the story: Janeway remembers an ancestor's crucial involvement in a turn of the millennium project.
what it's all about: "11:59" was patently an attempt at a prestige story, and I always thought it succeeded. Enterprise later echoed this kind of storytelling ("Carbon Creek," "First Flight"), in which a main character reflects on the past, but what makes "11:59" special is that it challenges not only Janeway's assumptions about her ancestor, but the viewer's belief that Star Trek automatically celebrates progress for the sake of progress, that it's a franchise about the cool gadgets of the future. When it in fact has always been about people. I admit, it's easy to mistake the core message. When people talked about Star Trek's legacy during the 50th anniversary, all over again it was rehashed how communicators helped drive the development of today's cellphones, and how the iconic technology featured in the original series is still the stuff engineers chase today. Fans still argue that the next movie or the next TV show ought to "go further into the future," so we can see more of that. But that's really the dog chasing its tail. Star Trek has become inescapable. Of course it will have an impact like that in the real world. It's just, that's never been the point.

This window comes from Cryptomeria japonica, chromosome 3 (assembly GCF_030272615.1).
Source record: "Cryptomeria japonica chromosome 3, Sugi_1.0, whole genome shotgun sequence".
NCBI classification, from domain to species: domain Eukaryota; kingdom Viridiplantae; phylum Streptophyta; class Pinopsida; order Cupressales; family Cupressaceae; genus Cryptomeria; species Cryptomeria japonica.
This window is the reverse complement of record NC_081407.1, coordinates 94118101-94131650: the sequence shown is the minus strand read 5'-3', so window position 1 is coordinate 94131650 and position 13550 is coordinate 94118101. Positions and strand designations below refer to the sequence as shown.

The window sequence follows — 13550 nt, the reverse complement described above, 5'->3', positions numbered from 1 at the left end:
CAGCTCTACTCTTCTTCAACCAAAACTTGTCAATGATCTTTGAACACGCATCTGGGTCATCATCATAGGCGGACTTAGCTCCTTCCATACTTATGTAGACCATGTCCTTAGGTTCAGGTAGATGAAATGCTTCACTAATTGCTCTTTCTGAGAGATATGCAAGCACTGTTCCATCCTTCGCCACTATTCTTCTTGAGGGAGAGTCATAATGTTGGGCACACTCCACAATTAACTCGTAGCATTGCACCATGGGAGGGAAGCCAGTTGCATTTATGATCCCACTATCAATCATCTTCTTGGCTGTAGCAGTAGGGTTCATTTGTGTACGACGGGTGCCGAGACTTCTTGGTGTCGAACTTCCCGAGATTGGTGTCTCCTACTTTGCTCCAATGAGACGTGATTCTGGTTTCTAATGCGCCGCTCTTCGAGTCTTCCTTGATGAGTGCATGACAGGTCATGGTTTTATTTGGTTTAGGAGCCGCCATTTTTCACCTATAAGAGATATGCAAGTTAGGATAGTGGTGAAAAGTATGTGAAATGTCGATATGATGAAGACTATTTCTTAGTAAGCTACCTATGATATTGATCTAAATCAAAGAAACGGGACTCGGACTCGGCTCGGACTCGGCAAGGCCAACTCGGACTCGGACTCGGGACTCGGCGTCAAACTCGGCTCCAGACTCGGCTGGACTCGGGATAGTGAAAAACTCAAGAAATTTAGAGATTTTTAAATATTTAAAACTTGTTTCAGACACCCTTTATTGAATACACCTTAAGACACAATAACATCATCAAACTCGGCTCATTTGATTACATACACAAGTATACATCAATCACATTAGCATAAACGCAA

That's why a story like "11:59" is so important. Janeway's ancestor in the story is actual two people, the woman who's played by Kate Mulgrew (of course, just like Janeway), and the man played by Kevin Tighe (surely fans of Lost will be surprised to watch this one...!). The woman, whom Janeway thought was heavily involved in construction of a millennial tower project and went to Mars, didn't do any of that. The man stuck his boots in the mud and wouldn't budge, the last holdout, to make way for the tower. Together, they move aside for the project, having connected on a profound level, and...that's really the point. It's not the fancy tower, or the fact that this was an episode kind of trading on millennial fever (it originally aired in May 1999), but the two people, who aren't involved in anything more complicated than human interaction, finding that despite their differences they have more reasons to connect than reject each other.
It's ultimately a quiet, piercing story, and quite a profound one. It accomplishes exactly what it set out to.
- franchise - Reflects the sometimes neglected heart of Star Trek.
- series - A successful bid to present a prestige episode.
- character - A fascinating study of Janeway.
- essential - A deceptively simple tale.